Bass Jaco

Upright Bass

1960 Fender Jazz, SN 026100

Jaco’s ’67 Jazz was louder, but he preferred the smoother, sweeter sound of the black ’60 stack-knob with clay dots on a rosewood neck. Jaco eventually sold this instrument-refretted-to bassist/guitarist John Paulus for $425 around 1971.

 

1974 acoustic bass guitar

Jaco and luthier Larry Breslin co-designed a fretless, 5-string acoustic bass guitar with a high string; upon completion, Jaco paid Breslin $500. It featured a 34″-scale neck with a Brazilian rosewood fingerboard with maple veneer fretmarkers, Brazilian rosewood back and sides and a spruce top. Jaco strung it with Rotosound roundwounds. In later years, the headstock broke off and Jaco brought the bass to Kaufman. He still has it.

 

1962 Fender Jazz, a.k.a. the “Bass of Doom,” SN 64437

Like the fate of a mythic hero’s mighty weapon, the original condition and final resting place of the world’s most famous fretless are shrouded in mystery. Its legendary tone was well documented through every era of Jaco’s career, and he himself told several versions of the tale.

 

According to Bill Milkowski’s August ’84 Guitar Player cover story, the ’62 Jazz was already fretless when Jaco bought it in Florida for $90. Upon meeting Kaufman in 1978, Jaco told him he removed the frets himself with a butter knife and filled in the slots and missing fingerboard chunks with Plastic Wood, followed by several brushed-on coats of Petite’s Poly-Poxy. Kaufman’s first job for Jaco was to replace the peeling epoxy, which he did by using his own method of pouring on the epoxy in one treatment and shaping it with a rasp. According to Kaufman, Jaco left it in New York’s Central Park shortly before his death. It hasn’t been seen since.

 

1960 Fender Jazz, SN 57308

Jaco’s main fretted Jazz Bass, a two-tone sunburst, of average weight and “very resonant” according to Kaufman. This was Jaco’s main bass on tour with Joni Mitchell; it can be seen and heard on her Shadows and Light album and DVD. Its whereabouts are unknown.

 

Early ’60s Fender Jazz, SN 82429

During his 1982 Word of Mouth tour of Japan, Jaco threw this bass into Hiroshima Bay; Ibanez Guitars then refinished it natural. Shigeru Uchiyama’s photographs of Jaco and this bass appear in promotional material for the liveTwins and Invitation albums, on the back cover of Invitation , and on BP ‘s Jan/Feb ’91 cover. According to Kaufman, Jaco didn’t like this bass as much as the others. Its whereabouts are unknown.

 

1963 Fender Jazz, SN L14769

The opening shot of Jaco’s DCI instructional video, Modern Electric Bass , shows Jaco slotting the nut on this bass. The original neck was being repaired at the time, so Jaco installed a ’70s Fender Precision neck on the Jazz body. This bass wound up at Albert Molinaro’s Guitars R Us shop in Los Angeles and was sold to a collector with the original and the P-Bass necks.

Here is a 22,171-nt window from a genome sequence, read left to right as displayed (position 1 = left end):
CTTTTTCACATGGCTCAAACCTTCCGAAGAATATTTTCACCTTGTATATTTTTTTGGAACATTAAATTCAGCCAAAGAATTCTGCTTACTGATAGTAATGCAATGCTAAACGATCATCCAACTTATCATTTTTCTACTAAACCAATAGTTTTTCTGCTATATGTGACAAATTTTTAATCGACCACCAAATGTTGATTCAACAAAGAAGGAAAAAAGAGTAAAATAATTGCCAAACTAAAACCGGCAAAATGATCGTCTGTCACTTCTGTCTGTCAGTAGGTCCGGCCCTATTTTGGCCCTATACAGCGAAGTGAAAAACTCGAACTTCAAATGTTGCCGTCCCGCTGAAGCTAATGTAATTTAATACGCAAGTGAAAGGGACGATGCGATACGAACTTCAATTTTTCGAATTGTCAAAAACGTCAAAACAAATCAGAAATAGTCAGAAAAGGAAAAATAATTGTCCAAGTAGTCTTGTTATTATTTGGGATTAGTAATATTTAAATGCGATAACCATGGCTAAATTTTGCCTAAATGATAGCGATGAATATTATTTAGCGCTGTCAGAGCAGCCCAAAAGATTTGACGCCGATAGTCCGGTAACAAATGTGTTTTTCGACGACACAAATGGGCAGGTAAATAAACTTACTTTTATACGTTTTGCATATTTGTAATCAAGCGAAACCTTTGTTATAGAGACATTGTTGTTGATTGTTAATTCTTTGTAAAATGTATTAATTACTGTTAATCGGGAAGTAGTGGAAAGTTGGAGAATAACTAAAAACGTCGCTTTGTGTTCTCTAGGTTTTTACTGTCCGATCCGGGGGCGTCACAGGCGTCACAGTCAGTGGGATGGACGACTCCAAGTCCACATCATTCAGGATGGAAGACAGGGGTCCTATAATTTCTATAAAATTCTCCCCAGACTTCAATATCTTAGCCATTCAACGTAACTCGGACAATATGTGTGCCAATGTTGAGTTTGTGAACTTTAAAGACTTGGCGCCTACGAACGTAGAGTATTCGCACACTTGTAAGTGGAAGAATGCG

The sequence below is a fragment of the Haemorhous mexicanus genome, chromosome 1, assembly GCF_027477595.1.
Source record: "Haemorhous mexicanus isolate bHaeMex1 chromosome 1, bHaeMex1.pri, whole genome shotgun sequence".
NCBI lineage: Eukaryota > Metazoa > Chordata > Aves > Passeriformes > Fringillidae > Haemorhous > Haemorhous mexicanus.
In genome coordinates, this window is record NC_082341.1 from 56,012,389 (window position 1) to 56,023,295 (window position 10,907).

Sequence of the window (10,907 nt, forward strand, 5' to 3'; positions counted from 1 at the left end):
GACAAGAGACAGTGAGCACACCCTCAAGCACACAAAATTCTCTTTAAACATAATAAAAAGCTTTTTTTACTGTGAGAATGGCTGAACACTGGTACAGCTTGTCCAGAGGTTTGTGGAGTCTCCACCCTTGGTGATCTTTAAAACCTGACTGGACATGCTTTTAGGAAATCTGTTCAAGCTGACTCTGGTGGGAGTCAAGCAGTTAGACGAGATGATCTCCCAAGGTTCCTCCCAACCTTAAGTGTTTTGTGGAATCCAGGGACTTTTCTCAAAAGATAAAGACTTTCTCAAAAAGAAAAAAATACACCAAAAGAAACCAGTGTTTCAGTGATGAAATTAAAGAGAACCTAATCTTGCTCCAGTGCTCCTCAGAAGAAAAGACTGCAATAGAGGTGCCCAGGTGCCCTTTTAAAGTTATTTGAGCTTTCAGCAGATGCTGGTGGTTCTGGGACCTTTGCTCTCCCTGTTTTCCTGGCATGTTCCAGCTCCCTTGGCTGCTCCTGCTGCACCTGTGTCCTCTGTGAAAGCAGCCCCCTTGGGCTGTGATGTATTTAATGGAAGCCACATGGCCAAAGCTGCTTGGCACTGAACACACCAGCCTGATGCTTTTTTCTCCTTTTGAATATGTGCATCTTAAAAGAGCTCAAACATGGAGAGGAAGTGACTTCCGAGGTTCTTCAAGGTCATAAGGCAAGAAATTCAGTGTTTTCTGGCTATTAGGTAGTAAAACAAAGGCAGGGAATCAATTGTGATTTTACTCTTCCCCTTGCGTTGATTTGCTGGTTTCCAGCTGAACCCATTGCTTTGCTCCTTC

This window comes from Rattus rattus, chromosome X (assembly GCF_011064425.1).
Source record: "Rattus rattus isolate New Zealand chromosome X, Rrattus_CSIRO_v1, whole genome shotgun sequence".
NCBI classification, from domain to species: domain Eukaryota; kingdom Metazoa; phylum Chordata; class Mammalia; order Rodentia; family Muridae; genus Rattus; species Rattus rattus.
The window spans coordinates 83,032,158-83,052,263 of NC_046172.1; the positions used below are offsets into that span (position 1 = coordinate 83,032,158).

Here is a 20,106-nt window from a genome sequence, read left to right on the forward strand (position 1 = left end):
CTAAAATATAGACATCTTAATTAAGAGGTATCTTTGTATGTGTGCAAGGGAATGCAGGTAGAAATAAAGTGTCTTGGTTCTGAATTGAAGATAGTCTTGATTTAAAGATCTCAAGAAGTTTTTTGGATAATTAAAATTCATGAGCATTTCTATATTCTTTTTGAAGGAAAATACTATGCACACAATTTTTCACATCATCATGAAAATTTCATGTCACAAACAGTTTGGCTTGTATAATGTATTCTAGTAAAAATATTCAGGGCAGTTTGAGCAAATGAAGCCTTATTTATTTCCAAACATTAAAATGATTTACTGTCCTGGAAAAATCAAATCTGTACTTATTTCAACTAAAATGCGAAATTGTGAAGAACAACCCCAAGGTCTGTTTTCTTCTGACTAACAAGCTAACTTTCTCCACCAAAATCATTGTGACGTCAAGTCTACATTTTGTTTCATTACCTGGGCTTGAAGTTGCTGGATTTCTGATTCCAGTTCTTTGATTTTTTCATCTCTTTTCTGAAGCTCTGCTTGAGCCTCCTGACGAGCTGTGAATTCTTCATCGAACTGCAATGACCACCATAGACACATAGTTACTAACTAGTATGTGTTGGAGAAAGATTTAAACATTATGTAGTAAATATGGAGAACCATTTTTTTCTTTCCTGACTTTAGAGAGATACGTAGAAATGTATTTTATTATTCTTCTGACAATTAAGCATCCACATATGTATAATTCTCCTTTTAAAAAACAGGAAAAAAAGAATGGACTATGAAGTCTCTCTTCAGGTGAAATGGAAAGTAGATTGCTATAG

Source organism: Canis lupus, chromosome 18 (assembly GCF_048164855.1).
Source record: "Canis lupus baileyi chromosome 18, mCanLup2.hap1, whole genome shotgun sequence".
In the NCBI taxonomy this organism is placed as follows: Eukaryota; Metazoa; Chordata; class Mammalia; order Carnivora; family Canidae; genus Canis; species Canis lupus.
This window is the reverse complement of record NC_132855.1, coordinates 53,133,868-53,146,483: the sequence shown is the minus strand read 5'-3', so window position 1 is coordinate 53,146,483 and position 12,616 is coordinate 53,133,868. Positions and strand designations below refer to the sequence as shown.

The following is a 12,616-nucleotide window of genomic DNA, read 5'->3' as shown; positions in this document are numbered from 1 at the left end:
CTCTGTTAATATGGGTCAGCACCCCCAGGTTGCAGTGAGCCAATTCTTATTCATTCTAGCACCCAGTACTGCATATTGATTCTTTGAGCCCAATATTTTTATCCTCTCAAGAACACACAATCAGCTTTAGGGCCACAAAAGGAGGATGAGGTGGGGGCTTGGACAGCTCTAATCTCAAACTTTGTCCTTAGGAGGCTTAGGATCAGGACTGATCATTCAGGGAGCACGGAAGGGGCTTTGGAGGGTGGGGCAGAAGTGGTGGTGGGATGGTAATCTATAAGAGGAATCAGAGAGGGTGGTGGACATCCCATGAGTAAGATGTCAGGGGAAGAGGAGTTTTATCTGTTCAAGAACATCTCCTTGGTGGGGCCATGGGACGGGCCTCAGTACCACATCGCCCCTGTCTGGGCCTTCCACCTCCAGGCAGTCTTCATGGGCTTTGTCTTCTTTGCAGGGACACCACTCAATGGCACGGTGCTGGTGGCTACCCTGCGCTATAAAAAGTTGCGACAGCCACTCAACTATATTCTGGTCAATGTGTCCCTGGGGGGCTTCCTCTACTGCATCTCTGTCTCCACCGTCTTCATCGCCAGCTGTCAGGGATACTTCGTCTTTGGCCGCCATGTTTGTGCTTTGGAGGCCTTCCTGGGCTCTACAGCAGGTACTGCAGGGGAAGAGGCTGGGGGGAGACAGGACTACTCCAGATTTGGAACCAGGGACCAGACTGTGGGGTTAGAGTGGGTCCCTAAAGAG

1960 Fender Jazz

Longtime Buddy Guy bassist Greg Rzab bought one of Jaco’s final Jazz Basses from the Pastorius family ** in 1994. Rzab played the bass, apparently used by Jaco during a six-month stretch of intense practicing in 1986, on Guy’s 1994 album Slippin’ In . “I used it on ‘Lover with a Feeling,’ and it was really alive in the studio-the notes and harmonics jumped out of that bass.” Greg eventually sold it to a good friend-a famous bassist who chooses to remain anonymous. “It’s in good hands and being kept safe.”

 

Acoustic 360

The Acoustic 360 amp, which debuted in 1968, featured a 200-watt power amp. The separate preamp had a built-in fuzz effect, and the large cabinet housed an 18″ backward-firing speaker and a folded horn. Jaco saw South Florida bassist Carlos Garcia using one on a gig with Nemo Spliff. He went to Modern Music in Fort Lauderdale and put money down on one.

 

In retrospect, the Acoustic was as important to the development of Jaco’s tone and technique as his Jazz Basses were. “The Acoustic held up better than a Sunn or an Ampeg fliptop B-15 could. Jaco could play an open E while he did intervals up the neck, harmonics, and his muted fingerfunk style, which required punch and clarity. The timing of that amp was important, because no one would have been able to get that particular sound without it. Rumors continue to circulate regarding several of Jaco’s Acoustic 360s.

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